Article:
I know that this column will come as a surprise to you, Lanre Arogundade, my younger brother. Brother from the same town – Ijebu-Jesha. Brother from the same country. The same country where life expectancy is put around 54. Brother in the same profession of journalism. Brother in the struggle for human rights, justice and equity. Brothers who attended the same secondary school: Ijebu-Jesha Grammar School.
I have just started reading your interesting memoir with a funny title: “BREAKING COCONUT WITH YOUR HEAD (Akowe’s Journey in Student Unionism)” in which you wrote that you came to Ijebu-Jesha Grammar School (IJGS) “where I repeated my school certificate examination while simultaneously working as Laboratory attendant” under the “magisterial principal, Samuel Adewole who would not settle for less, be it in academics, sports or extra curricula activities.” I came to Ijesha Grammar School earlier before you to do my Higher School Certificate in the early ‘70s. I came from Ghana where Nigerians and other “aliens” had been sent packing. I agree with you that IJGS was a “university of high standards” which prepared us for the real university. While I went to University of Lagos to study Mass Communication in 1973, you went to University of Ife (now ObafemiAwolowo University) in the early ’80s to study Psychology.
From the university, we both plunged into journalism because of our love for reading and writing, the love of adventure, freedom of expression and the mission to use journalism to fight for justice, oppression of the masses and to right wrongs in the society. Like me, you became the Features Editor at the National Concord, a position I occupied before I went to start the Weekend Concord as pioneer editor. At Weekend Concord, I know you gave me exclusive interviews on Fela Anikulapo-Kuti which hit the front page.
Such is your love for Fela’s music and ideology that I am tempted to call you “Felanre.” Your memoir is filled with some Fela stories. There was an incident where Fela was to play at Unife but got angry that a luxury bus was not provided, so he refused to play. Then you intervened. You wrote in your memoir: “I arrived amidst the stalemate and had to intervene since I was partly instrumental to Fela’s coming in the first instance. With worried Adegbite and Odumakin tagging behind me, I went to Fela’s room. He seethed with rage as he said: ‘Arogundade, dis ones no be students’ union ooo, dem be useless union.’ I assured him that we would find some solution and appealed that whatever it was, he should just go for the show. It was good that Dotun Ransome-Kuti, Prof. Olikoye Kuti’s son who occasionally played the keyboard during Fela’s shows, was around with his Volkswagen bus. What was needed was another vehicle to compliment his.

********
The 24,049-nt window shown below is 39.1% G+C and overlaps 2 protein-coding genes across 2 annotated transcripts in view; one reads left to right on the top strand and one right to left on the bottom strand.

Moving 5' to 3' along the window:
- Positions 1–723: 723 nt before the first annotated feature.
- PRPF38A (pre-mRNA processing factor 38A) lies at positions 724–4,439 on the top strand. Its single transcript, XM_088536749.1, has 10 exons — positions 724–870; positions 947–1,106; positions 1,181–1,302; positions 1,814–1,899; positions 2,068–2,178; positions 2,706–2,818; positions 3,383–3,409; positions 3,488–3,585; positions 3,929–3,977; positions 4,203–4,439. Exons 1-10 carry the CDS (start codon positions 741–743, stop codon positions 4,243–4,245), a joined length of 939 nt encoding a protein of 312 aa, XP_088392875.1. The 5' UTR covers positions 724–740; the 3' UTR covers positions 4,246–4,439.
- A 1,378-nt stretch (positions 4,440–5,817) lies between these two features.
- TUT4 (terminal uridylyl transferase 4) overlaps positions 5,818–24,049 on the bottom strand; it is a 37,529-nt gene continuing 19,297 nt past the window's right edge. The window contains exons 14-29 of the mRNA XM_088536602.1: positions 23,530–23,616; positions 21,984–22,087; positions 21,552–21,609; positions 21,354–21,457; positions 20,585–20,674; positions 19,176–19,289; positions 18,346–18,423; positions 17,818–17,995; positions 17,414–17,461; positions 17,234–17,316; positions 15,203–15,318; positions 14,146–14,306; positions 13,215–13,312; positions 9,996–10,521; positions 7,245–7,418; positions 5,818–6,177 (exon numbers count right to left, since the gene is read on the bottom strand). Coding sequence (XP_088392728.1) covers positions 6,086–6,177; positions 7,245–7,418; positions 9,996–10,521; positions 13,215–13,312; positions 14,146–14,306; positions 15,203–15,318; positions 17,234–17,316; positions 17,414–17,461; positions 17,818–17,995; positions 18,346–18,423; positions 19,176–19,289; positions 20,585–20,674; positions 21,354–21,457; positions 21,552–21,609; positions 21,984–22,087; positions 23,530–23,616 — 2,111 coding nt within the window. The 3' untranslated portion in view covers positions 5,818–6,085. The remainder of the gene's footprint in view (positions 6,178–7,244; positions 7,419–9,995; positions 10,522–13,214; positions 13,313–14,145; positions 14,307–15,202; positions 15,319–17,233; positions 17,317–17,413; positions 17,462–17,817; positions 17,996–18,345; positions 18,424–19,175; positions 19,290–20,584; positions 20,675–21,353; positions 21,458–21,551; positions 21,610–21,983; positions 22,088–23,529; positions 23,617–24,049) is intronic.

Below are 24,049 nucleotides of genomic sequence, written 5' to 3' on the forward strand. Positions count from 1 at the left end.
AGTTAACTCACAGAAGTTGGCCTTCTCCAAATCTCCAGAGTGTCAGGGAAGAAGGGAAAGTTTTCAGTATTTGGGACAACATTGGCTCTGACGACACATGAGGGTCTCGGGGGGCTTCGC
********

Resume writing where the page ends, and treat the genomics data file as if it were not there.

“We racked our brain for solution until someone informed that Dr. Folabo Ajayi has a Mitsubishi bus. She was one of the radical lecturers in the Department of Dramatic Arts and incidentally Prof. Soyinka’s younger sister. I woke her up close to midnight and she willingly handed the keys to me. From about midnight, I started rounds of driving from the hotel near the campus gate to the amphitheatre conveying Fela’s band members, dancers, queens etc. Fela rode in Dotun’s combi-bus and finally arrived the venue at about 1am. He again lambasted the students’ leaders and, ignoring the students’ shout to immediately commence the show, he went through the customary ritual of sound-check. When the show finally commenced, the students forgot their anger and danced to the rendition of not less than five numbers.”
Such is your love for Fela that you even marked your 60th birthday at an event centre directly opposite Fela’s shrine. It was an event that brought together all the comrades, all the activists, all the unionists, all the radicals to your book launch cum 60th birthday celebration. Comrade Rauf Aregbesola was present. So was Femi Falana (SAN) who acted as the chairman of the occasion. So was our Oba, His Royal Majesty, Oba (Engr.) Moses OluwafemiAgunsoye II, Elegboro of Ijebu-Jesha who came majestically with his lovely queen.
In his speech, Falana said: “Lanre, now that you have become a Senior Citizen, to whom much is given much is expected. I am happy I met many of our comrades, colleagues and people with whom we were at the university. And I thank you Lanre for bringing them together on this occasion. It’s a thing of joy, particularly in an underdeveloped country like our own to mark one’s 60th birthday. It’s out of luck because the lifespan of men is 52 while that of women is 49. So it’s extra that you are here. We congratulate you. Please, can we give him a round of applause? And on this occasion, I must congratulate and thank his wife. Without a diligent wife, without a dedicated companion and without a loving sister and friend, Lanre could not have succeeded.”
One of the surprises of the day was when Falana began a powerful prayer for Lanre in Yoruba. So powerful was the prayer that you are bound to ask: Is Falana also among the prophets?”
I wish you my brother Lanre Arogundade more years on earth and more books to write. Already, you have two books to your credit. In that sense, I can say, you are following my footsteps as your big brother. God bless you.